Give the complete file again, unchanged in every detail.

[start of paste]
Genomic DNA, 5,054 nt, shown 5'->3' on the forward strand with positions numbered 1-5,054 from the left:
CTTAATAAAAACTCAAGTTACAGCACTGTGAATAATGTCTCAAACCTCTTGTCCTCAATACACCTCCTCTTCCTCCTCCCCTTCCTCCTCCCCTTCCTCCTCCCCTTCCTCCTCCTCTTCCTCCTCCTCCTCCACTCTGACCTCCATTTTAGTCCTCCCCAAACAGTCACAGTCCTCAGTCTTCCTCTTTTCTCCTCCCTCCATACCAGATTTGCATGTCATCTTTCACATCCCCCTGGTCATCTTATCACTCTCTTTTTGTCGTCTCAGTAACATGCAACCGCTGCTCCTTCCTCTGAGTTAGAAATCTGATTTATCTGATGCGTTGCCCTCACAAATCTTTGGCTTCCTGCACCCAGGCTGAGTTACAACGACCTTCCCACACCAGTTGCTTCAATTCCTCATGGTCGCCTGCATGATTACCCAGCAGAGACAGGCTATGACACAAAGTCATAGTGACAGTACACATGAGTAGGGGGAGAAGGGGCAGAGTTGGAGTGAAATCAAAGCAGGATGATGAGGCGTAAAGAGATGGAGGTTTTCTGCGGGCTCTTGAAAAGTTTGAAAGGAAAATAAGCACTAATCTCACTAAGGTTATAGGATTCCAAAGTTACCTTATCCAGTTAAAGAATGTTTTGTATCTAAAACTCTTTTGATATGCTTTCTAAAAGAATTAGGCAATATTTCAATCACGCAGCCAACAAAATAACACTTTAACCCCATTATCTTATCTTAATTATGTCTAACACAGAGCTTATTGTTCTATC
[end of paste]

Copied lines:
Genomic DNA, 5,054 nt, shown 5'->3' on the forward strand with positions numbered 1-5,054 from the left:
CTTAATAAAAACTCAAGTTACAGCACTGTGAATAATGTCTCAAACCTCTTGTCCTCAATACACCTCCTCTTCCTCCTCCCCTTCCTCCTCCCCTTCCTCCTCCCCTTCCTCCTCCTCTTCCTCCTCCTCCTCCACTCTGACCTCCATTTTAGTCCTCCCCAAACAGTCACAGTCCTCAGTCTTCCTCTTTTCTCCTCCCTCCATACCAGATTTGCATGTCATCTTTCACATCCCCCTGGTCATCTTATCACTCTCTTTTTGTCGTCTCAGTAACATGCAACCGCTGCTCCTTCCTCTGAGTTAGAAATCTGATTTATCTGATGCGTTGCCCTCACAAATCTTTGGCTTCCTGCACCCAGGCTGAGTTACAACGACCTTCCCACACCAGTTGCTTCAATTCCTCATGGTCGCCTGCATGATTACCCAGCAGAGACAGGCTATGACACAAAGTCATAGTGACAGTACACATGAGTAGGGGGAGAAGGGGCAGAGTTGGAGTGAAATCAAAGCAGGATGATGAGGCGTAAAGAGATGGAGGTTTTCTGCGGGCTCTTGAAAAGTTTGAAAGGAAAATAAGCACTAATCTCACTAAGGTTATAGGATTCCAAAGTTACCTTATCCAGTTAAAGAATGTTTTGTATCTAAAACTCTTTTGATATGCTTTCTAAAAGAATTAGGCAATATTTCAATCACGCAGCCAACAAAATAACACTTTAACCCCATTATCTTATCTTAATTATGTCTAACACAGAGCTTATTGTTCTATC